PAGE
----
Out of the starting blocks

Pictured upper left/bottom right: computer science freshman Yash Hooda. Pictured bottom left/upper right: computer science freshman Jocelyn Heckenkamp. Pictured center: mathematics senior Christian Kondor. Photo by Roshan Khichi | Mercury Staff

Despite COVID-19 restrictions, the new UTD track and field team has hit the ground running in its first semester as an official program.

Establishing a track and field team has been a goal for head cross country – and now track and field – coach Danielle Kcholi since she became UTD’s first full-time cross country coach in 2018. The new track program was announced last fall and is now in its first semester of operation.

Kcholi said that because the program is just getting started, the team is primarily composed of distance runners who also compete in cross country – though the team does have two freshmen who are solely track athletes. As the sport and campus continue to grow, Kcholi said, the long-term plan includes hiring more coaches and building a track.

“UTD is such a great place to grow a track team,” Kcholi said. “It’s going to take us a little bit longer than we expected just because of COVID and budgetary restrictions that are due to that. It’s just a great place to be, and we hopefully will attract a very diverse track and field team – eventually where we can cover all the event groups.”

Computer science freshman and track athlete Jocelyn Heckenkamp said that she doesn’t see the lack of facilities as a detriment to the team.

“It’s not a disadvantage that can’t be overcome,” Heckenkamp said. “From a running standpoint, we’re just going to do what we’ve always done: just keep running and run fast.”

The team currently meets in small groups to practice, Kcholi said, and the size of the athletic fields allows the runners to stay apart from one other so that they never come into close contact. Athletes living at home this semester are still able to do the workouts on their own.

“We’re able to meet every day, so we’ve been able to get some work done,” Kcholi said. “It’s not like a normal year at all, but we’re lucky to have been able to do what we’ve done so far.”

Freshman Devan Bailey decided to stay home in Pennsylvania for the fall semester but has been able to train on his own. Bailey communicates with Kcholi to get the workouts and completes them at a local track or on the roads near his home.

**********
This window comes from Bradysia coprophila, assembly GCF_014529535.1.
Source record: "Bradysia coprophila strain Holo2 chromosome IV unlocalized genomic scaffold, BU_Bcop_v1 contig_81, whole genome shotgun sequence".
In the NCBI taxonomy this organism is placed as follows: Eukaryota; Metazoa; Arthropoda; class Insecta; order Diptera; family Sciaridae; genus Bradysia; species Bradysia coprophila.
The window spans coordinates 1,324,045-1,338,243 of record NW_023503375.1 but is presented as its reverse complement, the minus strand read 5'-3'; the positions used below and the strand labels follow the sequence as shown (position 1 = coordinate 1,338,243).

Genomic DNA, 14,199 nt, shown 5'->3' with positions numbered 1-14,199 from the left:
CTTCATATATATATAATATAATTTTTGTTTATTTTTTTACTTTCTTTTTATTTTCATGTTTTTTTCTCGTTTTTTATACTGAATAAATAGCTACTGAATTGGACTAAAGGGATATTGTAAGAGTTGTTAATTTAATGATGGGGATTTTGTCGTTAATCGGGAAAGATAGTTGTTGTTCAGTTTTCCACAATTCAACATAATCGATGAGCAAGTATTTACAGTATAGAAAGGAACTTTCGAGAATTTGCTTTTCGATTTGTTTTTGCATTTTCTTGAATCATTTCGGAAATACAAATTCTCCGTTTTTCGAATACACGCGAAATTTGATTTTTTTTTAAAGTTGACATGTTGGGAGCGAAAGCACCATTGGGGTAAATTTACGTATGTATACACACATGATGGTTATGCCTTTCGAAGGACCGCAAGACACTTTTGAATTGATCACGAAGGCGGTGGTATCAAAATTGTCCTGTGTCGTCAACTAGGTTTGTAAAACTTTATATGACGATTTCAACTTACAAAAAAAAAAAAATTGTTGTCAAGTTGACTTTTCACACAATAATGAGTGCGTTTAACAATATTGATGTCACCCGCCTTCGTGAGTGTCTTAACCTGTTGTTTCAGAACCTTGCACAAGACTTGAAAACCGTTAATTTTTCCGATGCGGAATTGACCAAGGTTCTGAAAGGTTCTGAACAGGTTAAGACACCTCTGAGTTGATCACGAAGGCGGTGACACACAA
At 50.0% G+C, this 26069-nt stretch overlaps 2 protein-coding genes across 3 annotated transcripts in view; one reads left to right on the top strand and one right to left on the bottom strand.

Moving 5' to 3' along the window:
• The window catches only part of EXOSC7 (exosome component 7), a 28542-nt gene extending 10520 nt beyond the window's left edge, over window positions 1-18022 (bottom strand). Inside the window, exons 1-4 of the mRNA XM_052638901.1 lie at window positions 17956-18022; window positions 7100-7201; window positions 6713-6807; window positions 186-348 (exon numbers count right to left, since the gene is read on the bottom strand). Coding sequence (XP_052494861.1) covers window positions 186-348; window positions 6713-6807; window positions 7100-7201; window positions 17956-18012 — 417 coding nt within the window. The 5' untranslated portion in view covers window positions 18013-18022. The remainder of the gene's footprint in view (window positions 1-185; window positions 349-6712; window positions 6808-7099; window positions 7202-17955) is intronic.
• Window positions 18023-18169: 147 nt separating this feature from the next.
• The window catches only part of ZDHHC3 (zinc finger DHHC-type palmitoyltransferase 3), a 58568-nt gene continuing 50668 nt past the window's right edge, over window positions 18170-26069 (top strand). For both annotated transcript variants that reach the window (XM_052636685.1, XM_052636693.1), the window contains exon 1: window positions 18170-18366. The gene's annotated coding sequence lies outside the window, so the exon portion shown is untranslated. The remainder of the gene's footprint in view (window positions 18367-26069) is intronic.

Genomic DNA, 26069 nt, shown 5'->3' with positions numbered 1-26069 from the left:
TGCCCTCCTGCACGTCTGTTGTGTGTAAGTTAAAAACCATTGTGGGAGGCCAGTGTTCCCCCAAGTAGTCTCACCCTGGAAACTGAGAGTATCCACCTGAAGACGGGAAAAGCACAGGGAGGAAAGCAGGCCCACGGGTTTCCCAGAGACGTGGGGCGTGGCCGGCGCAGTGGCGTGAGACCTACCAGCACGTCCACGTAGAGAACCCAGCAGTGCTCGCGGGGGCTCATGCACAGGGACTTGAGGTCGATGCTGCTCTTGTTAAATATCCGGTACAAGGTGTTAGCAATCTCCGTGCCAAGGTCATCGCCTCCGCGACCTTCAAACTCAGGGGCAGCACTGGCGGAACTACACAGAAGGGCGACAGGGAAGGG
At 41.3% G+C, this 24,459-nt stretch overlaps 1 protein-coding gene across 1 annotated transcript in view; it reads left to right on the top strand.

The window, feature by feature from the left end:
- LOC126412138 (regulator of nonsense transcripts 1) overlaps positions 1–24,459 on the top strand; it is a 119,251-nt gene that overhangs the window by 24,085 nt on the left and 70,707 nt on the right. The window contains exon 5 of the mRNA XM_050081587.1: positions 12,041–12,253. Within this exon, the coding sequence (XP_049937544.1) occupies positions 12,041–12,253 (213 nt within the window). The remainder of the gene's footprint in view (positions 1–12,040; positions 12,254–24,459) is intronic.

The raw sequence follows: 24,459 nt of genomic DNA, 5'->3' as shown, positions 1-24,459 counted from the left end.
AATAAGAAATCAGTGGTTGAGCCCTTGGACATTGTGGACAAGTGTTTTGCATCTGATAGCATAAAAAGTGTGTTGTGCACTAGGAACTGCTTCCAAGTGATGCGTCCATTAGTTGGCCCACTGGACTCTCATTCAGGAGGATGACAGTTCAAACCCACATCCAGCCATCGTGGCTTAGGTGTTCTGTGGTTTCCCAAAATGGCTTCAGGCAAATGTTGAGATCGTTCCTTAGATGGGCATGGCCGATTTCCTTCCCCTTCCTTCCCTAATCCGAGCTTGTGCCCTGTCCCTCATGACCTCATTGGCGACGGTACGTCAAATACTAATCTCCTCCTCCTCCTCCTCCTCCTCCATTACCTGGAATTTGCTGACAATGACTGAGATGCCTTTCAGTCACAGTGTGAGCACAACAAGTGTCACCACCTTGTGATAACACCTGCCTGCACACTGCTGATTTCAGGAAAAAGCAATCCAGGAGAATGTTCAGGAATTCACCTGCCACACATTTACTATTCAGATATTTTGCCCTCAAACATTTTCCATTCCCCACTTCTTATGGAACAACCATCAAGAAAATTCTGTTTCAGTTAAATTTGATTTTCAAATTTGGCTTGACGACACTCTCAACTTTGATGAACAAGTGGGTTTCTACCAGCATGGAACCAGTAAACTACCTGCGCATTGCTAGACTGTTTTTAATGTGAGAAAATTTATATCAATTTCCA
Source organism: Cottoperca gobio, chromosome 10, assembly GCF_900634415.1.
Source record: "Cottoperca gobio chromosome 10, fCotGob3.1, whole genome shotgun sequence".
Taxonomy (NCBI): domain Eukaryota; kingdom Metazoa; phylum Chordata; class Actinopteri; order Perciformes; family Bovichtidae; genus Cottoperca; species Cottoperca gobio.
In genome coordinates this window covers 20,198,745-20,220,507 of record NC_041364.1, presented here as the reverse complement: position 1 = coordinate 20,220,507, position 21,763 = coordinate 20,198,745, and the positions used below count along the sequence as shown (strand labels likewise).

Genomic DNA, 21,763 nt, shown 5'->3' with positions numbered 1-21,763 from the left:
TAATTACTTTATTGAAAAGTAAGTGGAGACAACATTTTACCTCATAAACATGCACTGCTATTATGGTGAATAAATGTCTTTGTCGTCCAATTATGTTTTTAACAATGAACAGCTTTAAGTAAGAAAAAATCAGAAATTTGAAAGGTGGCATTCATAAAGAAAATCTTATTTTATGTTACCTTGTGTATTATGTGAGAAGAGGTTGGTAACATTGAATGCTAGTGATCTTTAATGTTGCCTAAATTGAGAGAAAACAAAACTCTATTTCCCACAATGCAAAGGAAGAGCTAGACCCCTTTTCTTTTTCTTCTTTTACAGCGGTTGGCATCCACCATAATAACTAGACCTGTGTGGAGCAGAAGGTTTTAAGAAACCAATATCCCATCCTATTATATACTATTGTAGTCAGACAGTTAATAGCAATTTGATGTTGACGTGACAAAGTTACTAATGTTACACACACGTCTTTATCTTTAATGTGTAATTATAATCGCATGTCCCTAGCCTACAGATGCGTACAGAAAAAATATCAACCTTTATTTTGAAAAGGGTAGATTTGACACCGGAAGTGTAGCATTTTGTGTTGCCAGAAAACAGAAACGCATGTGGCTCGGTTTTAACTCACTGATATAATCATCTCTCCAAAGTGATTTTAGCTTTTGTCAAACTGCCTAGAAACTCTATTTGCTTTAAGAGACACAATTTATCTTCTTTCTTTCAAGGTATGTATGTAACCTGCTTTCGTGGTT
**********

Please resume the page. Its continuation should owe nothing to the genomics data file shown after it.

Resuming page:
Bailey said that while he enjoys the flexibility that training independently provides, he’s looking forward to running with the team when he comes to campus for the spring semester.

“I really want to get out of the perpetual limbo to kind of have more structure and also to share it with others, because that’s another really big joy for me for the sport, is to be able to run with others and kind of share that experience,” Bailey said.

The plan for the rest of the academic year is to have a shortened three-meet cross country season beginning in January, after which the outdoor track season will begin, said Kcholi. Under normal circumstances, there would be an indoor season as well, though Kcholi thinks that is unlikely to happen this year.

In the meantime, the team has been able to compete in a virtual meet series organized by Kcholi and another ASC coach. Participants practice and run on a nearby local track, recording their times with their watches for Kcholi to post. While the events are casual, Kcholi said, they’re a good way to keep the athletes engaged during what would normally be their peak competition time.

Participation in the virtual series has been a bit limited so far, but Kcholi is hopeful that the upcoming event in November will have good competition.

“That last race is kind of like a mini championship, so [the runners] can look at how they compare to the other schools in the conference, and it’ll be a nice little fun thing to do before they go home for Thanksgiving,” Kcholi said.